Through the use of demonstrational techniques, Lapidary is able to allow the designer to interactively create far more of the user interface than any other tool. In particular, new widgets and application-specific objects can be created. Demonstrational techniques are crucial since these objects all are parameterized and will change dynamically at run time, so it is only possible to draw examples, not the actual objects to be used. These examples are generalized into named prototypes which the applications can then make instances of at run time.


When the iconic menus in Lapidary are not sufficient for specifying the desired constraints, Garnet provides the C32 spreadsheet program to help enter more complex constraints [Myers 91a]. C32 can also be used stand-alone. It displays and allows the user to edit any kind of object and constraint, no matter how they were created: by hand-coding, by using Lapidary, or by using C32. C32 stands for CMU's Clever and Compelling Contribution to Computer Science in Common Lisp which is Customizable and Characterized by a Complete Coverage of Code and Contains a Cornucopia of Creative Constructs, because it Can Create Complex, Correct Constraints that are Constructed Clearly and Concretely, and are Communicated using Columns of Cells that are Constantly Calculated so they Change Continuously and Cancel Confusion.

Figure 2 shows a typical instance of C32. Each column contains a separate object. Rows are labeled with the names of the slots, such as :left, :top, :width, :height, :visible, etc. Since different objects can have different slots, the slot names are repeated in each column. For example, lines have slots for the endpoints (:x1, :y1, :x2, :y2) but rectangles do not. Also, each object's display can be scrolled separately, so each has its own scroll bar. This makes the spreadsheet look somewhat like a multi-pane browser as in Smalltalk.


Figure 2. (a) C32 viewing three objects (b). The scroll bars can be used to see more slots or columns. Changing the window's size will change the number of slots and objects displayed (the number of rows and columns). Field values are clipped if they are too long, but can be scrolled using editing commands. The "F" icon means that the slot value is computed with a formula. All inherited slots are shown in italics and marked with the "I" icon. When a formula is inherited the value is shown in a regular font since it is usually different from the prototype's. The inherited icon is also shown next to the formula icon rather than next to the value.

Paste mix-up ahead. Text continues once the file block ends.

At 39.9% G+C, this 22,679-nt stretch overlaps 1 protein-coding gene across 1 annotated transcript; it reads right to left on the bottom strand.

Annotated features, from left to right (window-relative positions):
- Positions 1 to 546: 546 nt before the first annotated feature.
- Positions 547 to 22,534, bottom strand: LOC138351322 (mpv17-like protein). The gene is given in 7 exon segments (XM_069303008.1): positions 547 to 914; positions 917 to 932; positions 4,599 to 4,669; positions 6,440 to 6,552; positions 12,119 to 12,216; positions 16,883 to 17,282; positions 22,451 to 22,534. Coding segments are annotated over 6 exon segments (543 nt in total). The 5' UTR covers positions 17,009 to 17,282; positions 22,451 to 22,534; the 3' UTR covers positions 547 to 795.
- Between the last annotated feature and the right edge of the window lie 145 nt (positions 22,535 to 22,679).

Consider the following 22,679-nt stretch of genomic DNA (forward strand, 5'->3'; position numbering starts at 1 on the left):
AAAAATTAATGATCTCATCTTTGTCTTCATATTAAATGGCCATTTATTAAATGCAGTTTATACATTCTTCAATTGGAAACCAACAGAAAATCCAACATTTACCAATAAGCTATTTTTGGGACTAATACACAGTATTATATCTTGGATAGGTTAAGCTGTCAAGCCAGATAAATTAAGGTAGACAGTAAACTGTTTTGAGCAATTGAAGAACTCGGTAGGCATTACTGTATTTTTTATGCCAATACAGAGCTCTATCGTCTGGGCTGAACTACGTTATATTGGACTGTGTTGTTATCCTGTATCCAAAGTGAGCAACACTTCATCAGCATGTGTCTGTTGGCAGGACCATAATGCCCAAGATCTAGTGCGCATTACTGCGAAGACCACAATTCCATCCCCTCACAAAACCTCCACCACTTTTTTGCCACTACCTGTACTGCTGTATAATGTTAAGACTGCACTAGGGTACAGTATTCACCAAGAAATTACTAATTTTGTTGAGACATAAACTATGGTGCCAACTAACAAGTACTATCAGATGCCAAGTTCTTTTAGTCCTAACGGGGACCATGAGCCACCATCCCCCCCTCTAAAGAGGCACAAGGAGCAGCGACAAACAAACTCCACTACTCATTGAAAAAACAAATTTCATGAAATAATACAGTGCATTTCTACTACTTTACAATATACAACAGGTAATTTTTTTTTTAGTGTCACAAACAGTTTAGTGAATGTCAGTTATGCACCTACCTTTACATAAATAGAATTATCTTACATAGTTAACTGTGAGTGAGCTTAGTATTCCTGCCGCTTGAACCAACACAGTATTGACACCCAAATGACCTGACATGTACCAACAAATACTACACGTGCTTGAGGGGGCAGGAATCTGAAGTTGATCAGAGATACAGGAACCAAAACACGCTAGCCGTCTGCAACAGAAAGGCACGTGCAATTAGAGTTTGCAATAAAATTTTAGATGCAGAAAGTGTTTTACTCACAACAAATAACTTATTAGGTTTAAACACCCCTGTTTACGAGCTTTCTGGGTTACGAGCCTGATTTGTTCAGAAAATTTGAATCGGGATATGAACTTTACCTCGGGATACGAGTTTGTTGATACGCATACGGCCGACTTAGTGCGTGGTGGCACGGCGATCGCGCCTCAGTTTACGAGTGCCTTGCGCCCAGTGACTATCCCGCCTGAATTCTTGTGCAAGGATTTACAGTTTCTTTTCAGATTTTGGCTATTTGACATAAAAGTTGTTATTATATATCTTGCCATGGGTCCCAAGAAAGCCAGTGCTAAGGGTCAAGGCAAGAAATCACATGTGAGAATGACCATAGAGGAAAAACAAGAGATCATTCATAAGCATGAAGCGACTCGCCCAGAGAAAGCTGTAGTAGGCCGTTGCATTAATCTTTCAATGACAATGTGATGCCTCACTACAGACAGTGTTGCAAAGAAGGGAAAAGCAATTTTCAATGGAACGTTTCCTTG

The spreadsheet cells show the current values of the slots. If a value changes, then the display will be immediately updated. If the user edits the value in the spreadsheet cell, the object's slot will be updated. The "F" icon by some slots in Figure 2 means that the slot value is computed from a formula. Pressing the mouse on the icon causes the constraint expression to appear in a different window. The expression itself can be edited by typing or other techniques.

Use of inferencing

It is sometimes not convenient to read an object into a spreadsheet column just to generate a reference to it. Therefore, a command will place into the current formula a reference to any object in a Garnet window. However, selecting a graphical object does not specify which slot of the object should be referenced. In one mode, the user must type this directly or select a slot from a menu. However, the other mode uses heuristics to guess the slot from the example by looking at the slot being filled and where the mouse is pressed in the selected object. For example, if the slot is :left, and the mouse is pressed at the right of an object, then the reference will be to the right of the object. For the :width slot, however, the same press would generate a reference to the width of the object. Unlike Peridot, C32 does not try to confirm any of the inferences, but rather simply inserts the text into the formula. If the guess is incorrect, it is easy for the user to delete the text and type the correction.